continue to just have a scarecrow dressed as a cop.
Aug. 20: Donald Trump's recent immigration plan would
cost at least $166 billion. When asked how he'd pay for
it, Trump was like, "No hablo inglés.”
Trump just gave a big interview to the Hollywood
Reporter. And when he was asked what actor he’d want to
play him in a movie, he said, “Somebody really, really
handsome.” Then he said, “OK, I'll do it! I talked me
Trump said he thinks Hillary Clinton should face up to
20 years in prison over her email scandal. When they
heard that, even the ladies on "Orange Is the New Black"
were like, "Oh God, please no. Move us.”
Starbucks just announced that its Pumpkin Spice Latte
will now include real pumpkin. You'll know the drink has
real pumpkin when it tastes disgusting.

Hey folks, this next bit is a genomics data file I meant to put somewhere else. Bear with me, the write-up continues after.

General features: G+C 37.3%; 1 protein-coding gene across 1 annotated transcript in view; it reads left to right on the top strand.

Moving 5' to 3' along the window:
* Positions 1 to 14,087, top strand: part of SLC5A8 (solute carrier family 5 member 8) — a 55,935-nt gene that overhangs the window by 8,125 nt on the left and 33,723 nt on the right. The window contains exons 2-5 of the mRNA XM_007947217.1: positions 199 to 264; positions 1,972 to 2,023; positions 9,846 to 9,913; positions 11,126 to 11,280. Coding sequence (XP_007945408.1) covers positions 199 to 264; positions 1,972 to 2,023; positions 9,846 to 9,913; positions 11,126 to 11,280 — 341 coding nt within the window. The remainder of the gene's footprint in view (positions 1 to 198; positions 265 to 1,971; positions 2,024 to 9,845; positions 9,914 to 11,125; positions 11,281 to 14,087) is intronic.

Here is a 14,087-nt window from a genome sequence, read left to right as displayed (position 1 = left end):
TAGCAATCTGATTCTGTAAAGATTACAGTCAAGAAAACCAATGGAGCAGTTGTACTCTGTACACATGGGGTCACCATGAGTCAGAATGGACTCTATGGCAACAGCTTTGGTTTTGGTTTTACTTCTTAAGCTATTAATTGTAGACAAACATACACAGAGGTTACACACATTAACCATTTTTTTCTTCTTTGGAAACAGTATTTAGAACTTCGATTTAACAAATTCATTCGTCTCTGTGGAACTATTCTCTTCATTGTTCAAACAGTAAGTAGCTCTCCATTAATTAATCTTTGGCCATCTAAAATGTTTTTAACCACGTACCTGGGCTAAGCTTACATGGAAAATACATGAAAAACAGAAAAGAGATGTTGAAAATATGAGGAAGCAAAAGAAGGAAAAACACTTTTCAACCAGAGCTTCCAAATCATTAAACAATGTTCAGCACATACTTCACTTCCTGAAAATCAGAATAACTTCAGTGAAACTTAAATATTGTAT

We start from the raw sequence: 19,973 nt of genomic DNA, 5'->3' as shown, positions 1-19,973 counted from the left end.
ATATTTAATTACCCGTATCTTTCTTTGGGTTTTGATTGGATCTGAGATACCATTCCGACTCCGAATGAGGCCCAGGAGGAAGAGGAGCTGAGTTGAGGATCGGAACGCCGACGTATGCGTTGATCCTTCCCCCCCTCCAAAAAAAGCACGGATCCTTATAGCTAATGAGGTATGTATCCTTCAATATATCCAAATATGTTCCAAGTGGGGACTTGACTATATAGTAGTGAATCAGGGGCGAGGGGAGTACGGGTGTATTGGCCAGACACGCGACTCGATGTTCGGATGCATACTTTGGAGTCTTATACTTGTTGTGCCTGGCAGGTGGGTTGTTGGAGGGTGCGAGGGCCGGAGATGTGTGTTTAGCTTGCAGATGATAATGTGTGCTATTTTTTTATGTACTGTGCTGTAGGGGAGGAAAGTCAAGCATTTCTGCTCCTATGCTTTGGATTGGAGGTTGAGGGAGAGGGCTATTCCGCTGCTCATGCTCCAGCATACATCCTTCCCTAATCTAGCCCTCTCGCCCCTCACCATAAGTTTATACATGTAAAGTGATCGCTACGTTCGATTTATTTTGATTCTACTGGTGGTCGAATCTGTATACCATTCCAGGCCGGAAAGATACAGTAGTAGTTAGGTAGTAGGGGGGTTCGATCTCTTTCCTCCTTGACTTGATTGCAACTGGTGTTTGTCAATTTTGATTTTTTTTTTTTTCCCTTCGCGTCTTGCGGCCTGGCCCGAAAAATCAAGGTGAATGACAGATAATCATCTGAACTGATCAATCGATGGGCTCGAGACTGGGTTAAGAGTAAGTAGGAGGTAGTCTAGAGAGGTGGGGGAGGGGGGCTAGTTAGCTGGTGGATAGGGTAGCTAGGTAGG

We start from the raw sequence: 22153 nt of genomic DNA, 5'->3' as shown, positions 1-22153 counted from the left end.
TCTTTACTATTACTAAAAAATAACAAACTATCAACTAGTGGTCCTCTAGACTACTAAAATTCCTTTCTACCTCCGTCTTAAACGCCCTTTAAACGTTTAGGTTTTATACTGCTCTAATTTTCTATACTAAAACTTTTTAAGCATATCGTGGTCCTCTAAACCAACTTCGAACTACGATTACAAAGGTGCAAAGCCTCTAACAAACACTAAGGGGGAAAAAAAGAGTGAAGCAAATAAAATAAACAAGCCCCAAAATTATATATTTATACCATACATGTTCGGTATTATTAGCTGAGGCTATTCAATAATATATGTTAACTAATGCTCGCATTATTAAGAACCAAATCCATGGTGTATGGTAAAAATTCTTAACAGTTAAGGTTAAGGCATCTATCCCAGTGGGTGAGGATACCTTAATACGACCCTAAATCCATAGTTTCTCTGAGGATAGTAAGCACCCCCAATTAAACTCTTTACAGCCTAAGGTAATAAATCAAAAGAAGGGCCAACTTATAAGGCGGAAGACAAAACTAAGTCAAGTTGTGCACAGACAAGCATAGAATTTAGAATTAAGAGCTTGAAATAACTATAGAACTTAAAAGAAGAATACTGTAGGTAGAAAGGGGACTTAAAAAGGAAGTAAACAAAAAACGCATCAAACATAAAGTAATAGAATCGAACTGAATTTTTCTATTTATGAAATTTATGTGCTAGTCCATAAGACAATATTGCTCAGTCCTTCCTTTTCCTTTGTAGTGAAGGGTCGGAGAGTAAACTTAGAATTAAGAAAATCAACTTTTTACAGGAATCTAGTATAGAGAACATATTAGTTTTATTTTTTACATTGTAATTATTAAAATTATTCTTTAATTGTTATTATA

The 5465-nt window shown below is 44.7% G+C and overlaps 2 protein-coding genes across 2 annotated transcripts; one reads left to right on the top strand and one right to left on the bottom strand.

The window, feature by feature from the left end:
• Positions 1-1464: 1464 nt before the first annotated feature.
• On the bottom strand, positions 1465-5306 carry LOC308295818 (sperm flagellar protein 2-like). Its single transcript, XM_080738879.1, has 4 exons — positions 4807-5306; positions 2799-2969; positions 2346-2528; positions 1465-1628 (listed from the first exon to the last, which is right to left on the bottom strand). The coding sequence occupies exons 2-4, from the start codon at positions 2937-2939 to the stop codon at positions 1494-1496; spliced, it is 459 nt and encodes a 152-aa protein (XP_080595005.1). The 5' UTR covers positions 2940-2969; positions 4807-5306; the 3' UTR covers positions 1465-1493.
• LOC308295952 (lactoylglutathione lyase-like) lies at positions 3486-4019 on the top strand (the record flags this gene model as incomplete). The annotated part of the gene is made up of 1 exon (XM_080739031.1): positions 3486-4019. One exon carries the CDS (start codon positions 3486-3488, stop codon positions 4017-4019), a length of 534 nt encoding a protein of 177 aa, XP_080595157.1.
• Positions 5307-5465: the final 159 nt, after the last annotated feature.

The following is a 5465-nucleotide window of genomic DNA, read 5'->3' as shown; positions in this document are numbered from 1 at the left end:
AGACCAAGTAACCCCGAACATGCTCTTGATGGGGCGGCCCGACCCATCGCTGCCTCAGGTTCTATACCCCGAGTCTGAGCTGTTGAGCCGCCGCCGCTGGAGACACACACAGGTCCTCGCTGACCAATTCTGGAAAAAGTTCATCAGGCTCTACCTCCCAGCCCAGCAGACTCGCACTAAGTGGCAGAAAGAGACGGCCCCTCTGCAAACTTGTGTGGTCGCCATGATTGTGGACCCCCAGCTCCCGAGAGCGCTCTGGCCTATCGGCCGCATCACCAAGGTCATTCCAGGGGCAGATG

The Cadillac Escalade EXT is the most popular car driven
in New York. Partly because they're stylish, but mostly
because New Yorkers like to have a place to stretch out
when they leave their apartments.
Aug. 21: In an interview this week, Jeb Bush said that
if he had a magic wand, there are at least ten things
that he would like change about the Constitution. Then
Jeb Bush was given the prize for "lamest use of a magic
A new poll shows that Jeb Bush is now even more
unpopular than Donald Trump. Or as Jeb put it, "Well, at
least there's one poll where I'm ahead of Trump."
Donald Trump had an interview with CNN in the lobby of
the Trump Tower Hotel this week, and apparently someone
yelled, "You'll never win the Latino vote." And then
immediately, Trump had the guy deported over to La
Trump was also recently quoted saying he can't remember
the last time he apologized. His barber said, "Well, I
definitely remember the last time I apologized."
Aug. 18: Donald Trump unveiled his immigration policy
and now he's getting a lot of flak. His policy would
have prevented his own grandfather from coming to
America. That explains his new campaign slogan: "Vote
Trump to prevent another Trump."
Donald Trump is the grandson of German immigrants. Don't
worry. The last time a German guy with crazy hair took